Health & Wellbeing

High-amylose wheat packs 10 times the fiber

High-amylose wheat packs 10 ti...
Conventional wheat like this has far less dietary fiber than the high-amylose wheat
Conventional wheat like this has far less dietary fiber than the high-amylose wheat
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Dr. Ahmed Regina with some of the high-fiber grain
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Dr. Ahmed Regina with some of the high-fiber grain
Conventional wheat like this has far less dietary fiber than the high-amylose wheat
2/2
Conventional wheat like this has far less dietary fiber than the high-amylose wheat

It's no surprise to hear that many people who consume a typical wheat-based Western diet don't get enough fiber. They could, of course, change their eating habits, but now they may not have to. Scientists from Australia's CSIRO research center have developed a new type of wheat that has 10 times the amount of fiber as its normal counterpart.

The project started in 2006, as a collaboration between CSIRO, French company Limagrain Céréales Ingrédients, and the Grains Research and Development Corporation. The researchers initially identified two enzymes that when reduced in wheat, increase the amount of a polysaccharide known as amylose.

"From there, we used a conventional breeding approach, not GM techniques, and managed to increase the amylose content of wheat grain from around 20 or 30 per cent to an unprecedented 85 per cent," says CSIRO's Dr. Ahmed Regina. "This was sufficient to increase the level of resistant starch [a type of dietary fiber] to more than 20 per cent of total starch in the grain compared to less than one per cent in regular wheat."

Regina adds that resistant starch, which is largely lacking in Western diets, improves digestive health, protects against the genetic damage that precedes bowel cancer, and helps combat Type 2 diabetes.

Dr. Ahmed Regina with some of the high-fiber grain
Dr. Ahmed Regina with some of the high-fiber grain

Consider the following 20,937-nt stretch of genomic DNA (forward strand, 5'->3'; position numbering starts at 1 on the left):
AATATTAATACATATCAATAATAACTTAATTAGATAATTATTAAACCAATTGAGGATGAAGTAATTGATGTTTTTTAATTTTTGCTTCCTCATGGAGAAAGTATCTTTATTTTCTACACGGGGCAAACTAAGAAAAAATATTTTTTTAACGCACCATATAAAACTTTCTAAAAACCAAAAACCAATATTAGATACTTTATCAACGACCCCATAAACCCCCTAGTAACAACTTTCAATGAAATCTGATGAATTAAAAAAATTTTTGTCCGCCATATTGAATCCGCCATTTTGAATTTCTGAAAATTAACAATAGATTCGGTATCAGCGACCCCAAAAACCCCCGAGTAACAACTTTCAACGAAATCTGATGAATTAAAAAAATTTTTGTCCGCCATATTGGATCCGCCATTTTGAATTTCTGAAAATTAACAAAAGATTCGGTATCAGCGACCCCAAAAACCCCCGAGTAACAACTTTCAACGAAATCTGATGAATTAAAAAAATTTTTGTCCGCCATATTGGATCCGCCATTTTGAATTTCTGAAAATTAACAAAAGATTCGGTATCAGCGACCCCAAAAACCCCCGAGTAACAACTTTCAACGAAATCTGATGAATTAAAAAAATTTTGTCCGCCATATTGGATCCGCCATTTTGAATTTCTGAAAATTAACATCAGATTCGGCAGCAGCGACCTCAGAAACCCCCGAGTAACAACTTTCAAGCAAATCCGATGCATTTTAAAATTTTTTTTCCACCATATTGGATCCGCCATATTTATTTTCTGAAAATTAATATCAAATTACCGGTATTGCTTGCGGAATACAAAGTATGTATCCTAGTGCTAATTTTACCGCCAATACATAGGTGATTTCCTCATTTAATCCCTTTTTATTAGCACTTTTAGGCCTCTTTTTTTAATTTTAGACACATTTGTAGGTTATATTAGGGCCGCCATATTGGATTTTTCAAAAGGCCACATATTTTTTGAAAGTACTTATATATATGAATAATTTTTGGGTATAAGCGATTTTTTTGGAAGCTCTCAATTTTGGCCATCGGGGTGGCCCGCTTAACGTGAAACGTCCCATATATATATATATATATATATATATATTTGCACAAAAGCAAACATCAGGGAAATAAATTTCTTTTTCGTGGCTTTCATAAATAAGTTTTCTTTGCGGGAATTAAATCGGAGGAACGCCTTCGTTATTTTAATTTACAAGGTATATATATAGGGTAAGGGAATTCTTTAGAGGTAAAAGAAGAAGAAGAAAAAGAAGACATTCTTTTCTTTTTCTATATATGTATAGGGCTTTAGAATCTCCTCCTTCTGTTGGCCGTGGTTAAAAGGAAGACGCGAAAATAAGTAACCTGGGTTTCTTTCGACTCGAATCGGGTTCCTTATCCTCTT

Spinoff company Arista Cereal Technologies is now marketing the technology, and has licensed it to US-based Bay State Milling Company. That company in turn contracted farmers in Idaho, Oregon and Washington to grow about 400 hectares (988 acres) of the wheat, which will be marketed as HealthSense high fiber wheat flour.

In Australia, Arista has partnered with an agricultural company to develop high-amylose wheat varieties suitable for different regions.

"Wheat is the most popular source of dietary fibre and eaten by 30 per cent of the world's population," says Regina. "Having a wheat with high levels of resistant starch enables people to get this important fibre without changing the type of grain they eat or the amount of grain-based foods they need for recommended dietary levels."

Source: CSIRO

2 comments
steve862
Ben, Good article about an interesting technology. I would only like to make the point that your comment that it is "not GM" is kind of misleading. This wheat cultivar has been rather dramatically "Genetically Modified" but just not in ways where you know exactly which genes are involved. Wheat is "hexaploid" meaning it has 6 versions of every chromosome vs the 2 that "diploids" like humans have. That just means that any sort of "conventional breeding" is doing some serious mix and match with chromosomes and the genes on them. There is no way that this new wheat does not also involve some genetic changes that have nothing to do with the desired resistant starch trait. There is an extremely low probability that there is any unintended effect here, but honestly that probability is higher than an unintended effect of a transgenic "GM" trait where someone altered a known gene. Sort of a small point, but you don't get to a wheat this different without "genetic modification"
StWils
It would be handy if the authors could track down and report about other relevant research opportunities. As an example, Quinoa is a grain hybridized to provide all but one of the essential amino acids we require. Unfortunately this plant has a relatively narrow set of cultivational needs. The same is true about Coffea Arabica and Caccao beans. These useful crops and many others have fairly demanding environmental boundaries and needs. Coffea Robusto produces lots of low quality "cherries" while Arabica produces a modest quantity of good to great "cherries" but only when conditions are ideal. It would better for us all if a hybrid of Robusto & Arabica could meet in the middle and have more environmental flexibility while still producing great coffee. There are something like 40 plants in the Coffea family including several that grow well in North America as ornamental plants. As climate change continues to screw with food production practical efforts need to be made to get ahead of both population growth and environmental change.